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Twitter Is Using Copyright Law To Bust Joke Thieves

Imitation is supposed to be the sincerest form of flattery, but for comedians on Twitter it’s a pain in the arse. Joke theft is rampant, with “parody” accounts and spambots racking up thousands of followers by tweeting stolen jokes as their own. But now Twitter is helping people bust joke-stealers.


The Government's Copyright Infringement Report Has Problems With The Word 'Illegal'

A report on online copyright infringement prepared for and published by the Department of Communications says that almost half of all Australian internet users (above the age of 12, currently consuming online media) either downloaded or streamed movies, music, TV or video games “illegally” in the first quarter of this year.

Those numbers taken at face value are stunning, and point to widespread and endemic illegitimate copyright infringement by Aussie ‘net users, and flagrant disregard for the rights of intellectual property holders.

The report has serious issues, though, including the rampant use of the word “illegal”.


Sketchy Israeli Company Uses Copyright Law As An Intimidation Tactic 

An Israeli company called Flash Network is fighting dirty against people who called it out for sneaky javascript injections. It’s a prime example how companies use copyright laws to threaten and intimidate anyone who criticises them.


Preserving Video Games: Another Thing The DMCA Is Screwing Up

The Digital Millenium Copyright Act is the most fundamental piece of US legislation underpinning digital rights. It’s also woefully broken, with its wide-reaching language being used to strong-arm researchers and make tinkering with your own smartphone illegal. The latest trick? Screwing over anyone who wants to preserve video games.


You Might Not Get Fined For Downloading Dallas Buyers Club

Dallas Buyers Club pirates and torrenters, there may be a shining light at the end of the dark tunnel ahead of you. The studio behind the movie — and the recent court case against iiNet — has suggested that you might not necessarily be up for a four- or five-figure settlement fee for your illegitimate download.


How Australian ISPs Will Start Busting Users For Piracy

Australia is now a lot closer to having a US-style system where your internet service provider (ISP) would be required to send notices if you’re suspected of torrenting movies, TV shows and other copyright material. A new draft code developed by ISPs outlines how that “three strikes” process will work.


The Case Against DRM Needs To Be Made Now

DRM, or digital rights management, is a digital lock placed on media content and devices. Supporters say DRM protects businesses and artists from piracy and theft. Sounds good, right? Opponents say it kills innovation, doesn’t stop piracy, and helps malware distributors. This month, a group led by the Electronic Frontier Foundation has assembled to come up with ways to fight DRM.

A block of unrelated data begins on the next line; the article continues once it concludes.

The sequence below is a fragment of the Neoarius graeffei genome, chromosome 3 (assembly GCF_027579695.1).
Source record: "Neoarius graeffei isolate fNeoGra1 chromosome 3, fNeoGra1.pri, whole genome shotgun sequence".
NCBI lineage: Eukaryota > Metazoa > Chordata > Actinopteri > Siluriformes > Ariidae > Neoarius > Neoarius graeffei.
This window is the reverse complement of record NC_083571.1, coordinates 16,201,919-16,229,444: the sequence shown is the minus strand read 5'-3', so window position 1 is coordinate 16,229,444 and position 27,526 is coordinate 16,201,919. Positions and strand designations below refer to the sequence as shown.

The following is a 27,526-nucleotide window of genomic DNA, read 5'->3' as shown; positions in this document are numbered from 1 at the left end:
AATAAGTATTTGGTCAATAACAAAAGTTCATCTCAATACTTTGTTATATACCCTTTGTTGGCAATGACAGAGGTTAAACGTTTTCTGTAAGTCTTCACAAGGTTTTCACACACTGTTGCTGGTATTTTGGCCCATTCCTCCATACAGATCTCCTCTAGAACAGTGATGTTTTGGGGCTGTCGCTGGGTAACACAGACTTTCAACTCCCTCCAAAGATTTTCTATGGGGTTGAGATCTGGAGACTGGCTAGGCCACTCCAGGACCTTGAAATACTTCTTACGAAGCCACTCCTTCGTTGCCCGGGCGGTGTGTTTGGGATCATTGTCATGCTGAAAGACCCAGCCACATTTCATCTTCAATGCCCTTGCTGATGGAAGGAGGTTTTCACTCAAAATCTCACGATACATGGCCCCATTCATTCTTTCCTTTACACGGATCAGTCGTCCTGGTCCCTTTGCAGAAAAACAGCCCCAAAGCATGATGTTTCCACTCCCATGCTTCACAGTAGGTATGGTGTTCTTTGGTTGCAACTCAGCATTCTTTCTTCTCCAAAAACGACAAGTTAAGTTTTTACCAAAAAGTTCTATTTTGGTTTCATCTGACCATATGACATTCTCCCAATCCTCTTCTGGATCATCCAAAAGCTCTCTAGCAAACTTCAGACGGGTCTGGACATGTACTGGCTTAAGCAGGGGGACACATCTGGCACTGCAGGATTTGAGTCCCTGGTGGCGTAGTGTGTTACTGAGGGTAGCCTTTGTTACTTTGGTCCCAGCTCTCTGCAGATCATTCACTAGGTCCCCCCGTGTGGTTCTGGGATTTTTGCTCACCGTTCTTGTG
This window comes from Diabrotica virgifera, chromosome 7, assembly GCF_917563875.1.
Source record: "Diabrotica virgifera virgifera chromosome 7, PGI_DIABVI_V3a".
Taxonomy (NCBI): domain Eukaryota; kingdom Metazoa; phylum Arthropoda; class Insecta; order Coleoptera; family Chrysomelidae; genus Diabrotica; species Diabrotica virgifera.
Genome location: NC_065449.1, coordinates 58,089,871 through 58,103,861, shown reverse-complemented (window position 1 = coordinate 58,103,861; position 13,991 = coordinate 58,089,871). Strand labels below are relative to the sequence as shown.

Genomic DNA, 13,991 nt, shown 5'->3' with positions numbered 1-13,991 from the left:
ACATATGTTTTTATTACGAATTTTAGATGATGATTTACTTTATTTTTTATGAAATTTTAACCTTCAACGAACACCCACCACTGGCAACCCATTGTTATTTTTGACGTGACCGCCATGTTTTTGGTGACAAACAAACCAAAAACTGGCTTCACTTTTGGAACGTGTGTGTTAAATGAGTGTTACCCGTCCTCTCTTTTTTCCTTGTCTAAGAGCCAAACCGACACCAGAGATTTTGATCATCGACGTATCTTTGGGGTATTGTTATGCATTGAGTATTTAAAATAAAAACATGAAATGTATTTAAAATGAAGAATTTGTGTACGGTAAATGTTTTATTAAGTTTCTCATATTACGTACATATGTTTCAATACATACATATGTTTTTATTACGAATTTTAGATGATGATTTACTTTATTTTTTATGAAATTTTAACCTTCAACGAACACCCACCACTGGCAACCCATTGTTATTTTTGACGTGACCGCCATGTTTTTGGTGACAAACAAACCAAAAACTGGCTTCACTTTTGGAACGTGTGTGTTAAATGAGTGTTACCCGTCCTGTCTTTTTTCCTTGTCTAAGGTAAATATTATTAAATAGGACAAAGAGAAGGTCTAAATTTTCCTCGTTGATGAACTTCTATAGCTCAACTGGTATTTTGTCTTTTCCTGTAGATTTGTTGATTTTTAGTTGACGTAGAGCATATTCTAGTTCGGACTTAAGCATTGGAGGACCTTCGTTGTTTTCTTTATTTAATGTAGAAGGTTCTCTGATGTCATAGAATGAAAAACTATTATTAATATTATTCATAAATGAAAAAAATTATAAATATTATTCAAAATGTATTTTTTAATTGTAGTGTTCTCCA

Don't Spread That Facebook Copyright Takedown Bullshit

This week, you may have noticed a surge in Facebook friends posting an alarmist message on their walls insisting that they won’t give Facebook permission to use and distribute the content they post. The message is either the same or very similar to another viral copy-and-paste that has circulated on the social network for the past few years. It’s 2015, but there’s the same old complete misunderstanding of intellectual property law being spread around.


Copyright Holders Asked Google To Remove 345 Million Links Last Year 

Copyright holders were not shy about asking Google to remove pirated content in 2014. Last year, there were over 345 million requests to take down infringing content, according to a Torrent Freak summary of Google’s weekly transparency reports. That’s a 75 per cent increase from 2013. Google honoured most of the requests.


Sony Leak: The Secret Meetings That Set Hollywood's Anti-Piracy War Plan

Every year, legal representatives from seven of the biggest movie studios in the country gather in Sherman Oaks, California, to talk about all things anti-piracy. This isn’t surprising; it’s their livelihood, after all. But what does leaves a sour taste in your mouth is their plan to spread the DMCA-dispensing gospel with shadowy back room dealings and skewed facts.


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